The air was cool and fresh on that Monday morning in September 1787 as the delegates to the Constitutional Convention gathered at the State House (now Independence Hall) in Philadelphia to sign the new Constitution. Only three present refused to add their names. One of them was the Virginian George Mason. Because the Constitution created a federal government he felt might be too powerful, and because it did not end the slave trade and did not contain a bill of rights, he withheld his support from the document he had played so large a role in crafting.
In 1776, Mason, then 51, had been appointed to a committee charged with drafting a “Declaration of Rights” for Virginia. From the writings of English Enlightenment philosopher John Locke (1632-1704), Mason had come to a then-radical insight: that a republic had to begin with the formal, legally binding commitment that individuals had inalienable rights that were superior to any government.
One other committee member did play a significant role: Mason’s young friend James Madison, who kept his (and Mason’s) friend Thomas Jefferson apprised of Mason’s progress in drafting the declaration. Mason’s work began, “That all men are by nature equally free and independent, and have certain inherent rights…namely, the enjoyment of life and liberty, with the means of acquiring and possessing property, and pursuing and obtaining happiness and safety.” Jefferson’s U.S. Declaration of Independence included the immortal words of what may be the most famous political statement in history: “We hold these truths to be self-evident, that all men are created equal, that they are endowed by their Creator with certain unalienable Rights, that among these are Life, Liberty and the pursuit of Happiness.”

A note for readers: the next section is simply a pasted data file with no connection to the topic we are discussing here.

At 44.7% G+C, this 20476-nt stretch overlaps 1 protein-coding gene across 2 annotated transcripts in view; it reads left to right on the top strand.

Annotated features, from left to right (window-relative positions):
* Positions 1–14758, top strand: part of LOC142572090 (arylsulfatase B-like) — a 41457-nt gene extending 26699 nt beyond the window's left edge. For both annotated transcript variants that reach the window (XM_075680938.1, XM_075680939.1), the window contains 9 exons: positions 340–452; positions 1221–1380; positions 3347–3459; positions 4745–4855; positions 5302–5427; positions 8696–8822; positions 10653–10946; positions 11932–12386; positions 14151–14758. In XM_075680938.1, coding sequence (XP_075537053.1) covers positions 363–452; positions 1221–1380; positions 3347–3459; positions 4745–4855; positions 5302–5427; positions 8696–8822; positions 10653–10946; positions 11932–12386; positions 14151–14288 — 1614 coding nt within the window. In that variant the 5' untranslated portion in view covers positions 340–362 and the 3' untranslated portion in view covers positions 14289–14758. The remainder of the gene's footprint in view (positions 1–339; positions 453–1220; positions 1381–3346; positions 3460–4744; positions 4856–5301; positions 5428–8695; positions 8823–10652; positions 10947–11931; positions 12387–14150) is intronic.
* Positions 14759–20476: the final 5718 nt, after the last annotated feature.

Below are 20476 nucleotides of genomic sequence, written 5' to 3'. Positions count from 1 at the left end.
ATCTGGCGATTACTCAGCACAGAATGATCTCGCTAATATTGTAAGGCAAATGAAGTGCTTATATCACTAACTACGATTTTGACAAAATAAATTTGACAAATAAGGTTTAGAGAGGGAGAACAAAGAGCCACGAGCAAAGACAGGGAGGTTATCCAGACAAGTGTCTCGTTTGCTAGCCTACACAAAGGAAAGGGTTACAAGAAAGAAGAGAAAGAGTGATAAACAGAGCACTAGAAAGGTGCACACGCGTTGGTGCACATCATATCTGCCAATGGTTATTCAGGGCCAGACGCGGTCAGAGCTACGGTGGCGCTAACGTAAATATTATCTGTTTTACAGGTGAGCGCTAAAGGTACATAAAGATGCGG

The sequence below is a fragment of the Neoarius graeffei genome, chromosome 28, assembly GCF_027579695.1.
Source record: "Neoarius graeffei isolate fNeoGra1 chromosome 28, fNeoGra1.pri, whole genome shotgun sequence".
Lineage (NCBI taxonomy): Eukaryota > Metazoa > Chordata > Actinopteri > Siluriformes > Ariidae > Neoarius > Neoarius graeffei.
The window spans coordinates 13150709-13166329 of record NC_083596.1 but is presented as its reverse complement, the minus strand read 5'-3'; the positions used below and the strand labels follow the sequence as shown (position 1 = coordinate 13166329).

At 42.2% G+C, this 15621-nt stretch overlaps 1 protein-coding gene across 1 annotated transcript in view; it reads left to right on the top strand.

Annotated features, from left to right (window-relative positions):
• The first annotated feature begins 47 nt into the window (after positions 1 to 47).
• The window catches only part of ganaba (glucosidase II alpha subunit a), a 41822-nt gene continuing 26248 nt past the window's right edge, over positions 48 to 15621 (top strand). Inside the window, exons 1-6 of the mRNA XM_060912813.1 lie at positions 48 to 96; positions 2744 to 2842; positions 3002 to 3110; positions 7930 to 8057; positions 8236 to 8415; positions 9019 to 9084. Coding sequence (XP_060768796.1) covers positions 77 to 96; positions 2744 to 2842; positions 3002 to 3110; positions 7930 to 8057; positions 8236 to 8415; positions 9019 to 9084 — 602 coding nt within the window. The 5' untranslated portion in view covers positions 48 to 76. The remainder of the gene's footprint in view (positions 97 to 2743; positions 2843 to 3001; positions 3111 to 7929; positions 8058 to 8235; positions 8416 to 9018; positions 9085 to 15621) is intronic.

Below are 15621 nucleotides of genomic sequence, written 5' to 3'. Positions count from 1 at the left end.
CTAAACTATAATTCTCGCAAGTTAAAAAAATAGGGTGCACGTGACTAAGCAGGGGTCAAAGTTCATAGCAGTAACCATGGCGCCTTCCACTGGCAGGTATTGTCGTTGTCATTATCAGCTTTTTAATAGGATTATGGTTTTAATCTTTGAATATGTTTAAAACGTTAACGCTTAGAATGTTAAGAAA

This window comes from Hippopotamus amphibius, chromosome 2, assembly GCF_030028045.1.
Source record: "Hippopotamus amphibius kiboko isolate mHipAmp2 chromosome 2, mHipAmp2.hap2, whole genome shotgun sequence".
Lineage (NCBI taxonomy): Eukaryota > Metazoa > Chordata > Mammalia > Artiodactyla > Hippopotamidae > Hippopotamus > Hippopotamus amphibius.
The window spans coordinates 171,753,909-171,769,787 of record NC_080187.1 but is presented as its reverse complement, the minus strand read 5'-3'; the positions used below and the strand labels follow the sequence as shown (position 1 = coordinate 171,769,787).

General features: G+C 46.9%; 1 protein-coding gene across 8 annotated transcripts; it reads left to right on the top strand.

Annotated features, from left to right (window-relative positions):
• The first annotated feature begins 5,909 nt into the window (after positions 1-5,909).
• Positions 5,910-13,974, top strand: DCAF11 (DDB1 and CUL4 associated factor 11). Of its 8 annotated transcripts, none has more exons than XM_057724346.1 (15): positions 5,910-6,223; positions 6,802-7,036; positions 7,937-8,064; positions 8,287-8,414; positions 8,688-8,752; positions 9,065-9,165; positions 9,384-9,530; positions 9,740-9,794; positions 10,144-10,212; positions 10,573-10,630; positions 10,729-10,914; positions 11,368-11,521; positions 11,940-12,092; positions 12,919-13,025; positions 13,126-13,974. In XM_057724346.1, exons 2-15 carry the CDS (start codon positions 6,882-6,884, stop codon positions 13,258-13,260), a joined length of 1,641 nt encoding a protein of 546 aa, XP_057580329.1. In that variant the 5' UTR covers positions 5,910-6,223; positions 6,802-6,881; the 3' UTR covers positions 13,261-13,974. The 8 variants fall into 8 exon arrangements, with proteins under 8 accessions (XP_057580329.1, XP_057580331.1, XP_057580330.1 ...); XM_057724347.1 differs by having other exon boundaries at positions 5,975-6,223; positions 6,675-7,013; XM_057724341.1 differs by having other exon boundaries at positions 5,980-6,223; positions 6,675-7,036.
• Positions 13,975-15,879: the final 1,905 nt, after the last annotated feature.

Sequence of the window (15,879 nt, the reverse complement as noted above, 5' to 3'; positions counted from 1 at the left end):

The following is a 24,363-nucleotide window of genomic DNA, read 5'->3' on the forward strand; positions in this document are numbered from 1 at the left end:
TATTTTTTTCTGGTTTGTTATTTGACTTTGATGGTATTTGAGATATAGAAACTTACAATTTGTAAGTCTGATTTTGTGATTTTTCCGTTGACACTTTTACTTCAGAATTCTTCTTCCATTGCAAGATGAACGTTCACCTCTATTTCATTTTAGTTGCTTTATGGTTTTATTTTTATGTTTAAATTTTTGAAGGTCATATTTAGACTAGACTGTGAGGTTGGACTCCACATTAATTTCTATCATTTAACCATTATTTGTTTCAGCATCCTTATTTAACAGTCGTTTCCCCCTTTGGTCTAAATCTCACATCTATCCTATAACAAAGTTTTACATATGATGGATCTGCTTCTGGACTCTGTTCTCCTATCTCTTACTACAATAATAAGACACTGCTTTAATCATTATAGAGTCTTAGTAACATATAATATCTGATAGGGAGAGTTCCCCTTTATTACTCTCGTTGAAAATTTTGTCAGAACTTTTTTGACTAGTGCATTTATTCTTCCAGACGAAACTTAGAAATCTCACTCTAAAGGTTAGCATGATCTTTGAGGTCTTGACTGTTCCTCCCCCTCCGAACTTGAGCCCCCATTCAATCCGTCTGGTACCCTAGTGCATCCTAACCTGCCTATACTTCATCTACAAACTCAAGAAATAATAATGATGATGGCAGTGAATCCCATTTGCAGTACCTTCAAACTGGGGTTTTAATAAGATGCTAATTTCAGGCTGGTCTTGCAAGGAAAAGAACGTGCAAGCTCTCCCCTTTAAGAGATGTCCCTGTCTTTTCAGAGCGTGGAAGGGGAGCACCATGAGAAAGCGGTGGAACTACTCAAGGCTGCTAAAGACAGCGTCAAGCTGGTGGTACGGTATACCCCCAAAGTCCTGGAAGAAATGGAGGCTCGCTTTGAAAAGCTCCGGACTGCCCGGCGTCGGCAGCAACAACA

In 1787, toward the end of the Constitutional Convention in Philadelphia, Mason proposed that a bill of rights preface the Constitution, but his proposal was defeated. When he refused to sign the new Constitution, his decision baffled some and alienated others, including his old friend, George Washington. Mason’s stand nonetheless had its effect. At the first session of the first Congress, Madison introduced a Bill of Rights that paralleled Mason’s Declaration of Rights of 1776.